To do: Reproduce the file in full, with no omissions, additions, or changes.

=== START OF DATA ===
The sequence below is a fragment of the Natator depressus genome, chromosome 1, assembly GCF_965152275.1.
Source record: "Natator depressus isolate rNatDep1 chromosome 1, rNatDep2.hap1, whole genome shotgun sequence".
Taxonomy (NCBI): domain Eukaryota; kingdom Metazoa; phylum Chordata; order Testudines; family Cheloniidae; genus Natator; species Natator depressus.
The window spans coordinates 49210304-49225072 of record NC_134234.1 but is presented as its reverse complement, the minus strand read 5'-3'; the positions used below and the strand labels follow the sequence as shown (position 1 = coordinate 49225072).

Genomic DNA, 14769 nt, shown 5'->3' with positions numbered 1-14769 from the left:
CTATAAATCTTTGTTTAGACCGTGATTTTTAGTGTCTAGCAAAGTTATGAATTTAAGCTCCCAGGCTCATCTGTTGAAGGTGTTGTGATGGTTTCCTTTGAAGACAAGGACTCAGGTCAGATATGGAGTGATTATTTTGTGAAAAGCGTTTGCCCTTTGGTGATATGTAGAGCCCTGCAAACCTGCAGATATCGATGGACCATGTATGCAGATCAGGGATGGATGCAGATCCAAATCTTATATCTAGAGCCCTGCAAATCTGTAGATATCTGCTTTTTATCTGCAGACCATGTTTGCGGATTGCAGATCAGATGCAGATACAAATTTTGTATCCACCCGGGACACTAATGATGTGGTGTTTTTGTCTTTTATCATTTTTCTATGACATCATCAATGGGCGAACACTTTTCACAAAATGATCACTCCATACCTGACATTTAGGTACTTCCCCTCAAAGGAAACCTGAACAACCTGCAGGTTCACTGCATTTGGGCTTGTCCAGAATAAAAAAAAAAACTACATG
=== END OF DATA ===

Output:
The sequence below is a fragment of the Natator depressus genome, chromosome 1, assembly GCF_965152275.1.
Source record: "Natator depressus isolate rNatDep1 chromosome 1, rNatDep2.hap1, whole genome shotgun sequence".
Taxonomy (NCBI): domain Eukaryota; kingdom Metazoa; phylum Chordata; order Testudines; family Cheloniidae; genus Natator; species Natator depressus.
The window spans coordinates 49210304-49225072 of record NC_134234.1 but is presented as its reverse complement, the minus strand read 5'-3'; the positions used below and the strand labels follow the sequence as shown (position 1 = coordinate 49225072).

Genomic DNA, 14769 nt, shown 5'->3' with positions numbered 1-14769 from the left:
CTATAAATCTTTGTTTAGACCGTGATTTTTAGTGTCTAGCAAAGTTATGAATTTAAGCTCCCAGGCTCATCTGTTGAAGGTGTTGTGATGGTTTCCTTTGAAGACAAGGACTCAGGTCAGATATGGAGTGATTATTTTGTGAAAAGCGTTTGCCCTTTGGTGATATGTAGAGCCCTGCAAACCTGCAGATATCGATGGACCATGTATGCAGATCAGGGATGGATGCAGATCCAAATCTTATATCTAGAGCCCTGCAAATCTGTAGATATCTGCTTTTTATCTGCAGACCATGTTTGCGGATTGCAGATCAGATGCAGATACAAATTTTGTATCCACCCGGGACACTAATGATGTGGTGTTTTTGTCTTTTATCATTTTTCTATGACATCATCAATGGGCGAACACTTTTCACAAAATGATCACTCCATACCTGACATTTAGGTACTTCCCCTCAAAGGAAACCTGAACAACCTGCAGGTTCACTGCATTTGGGCTTGTCCAGAATAAAAAAAAAAACTACATG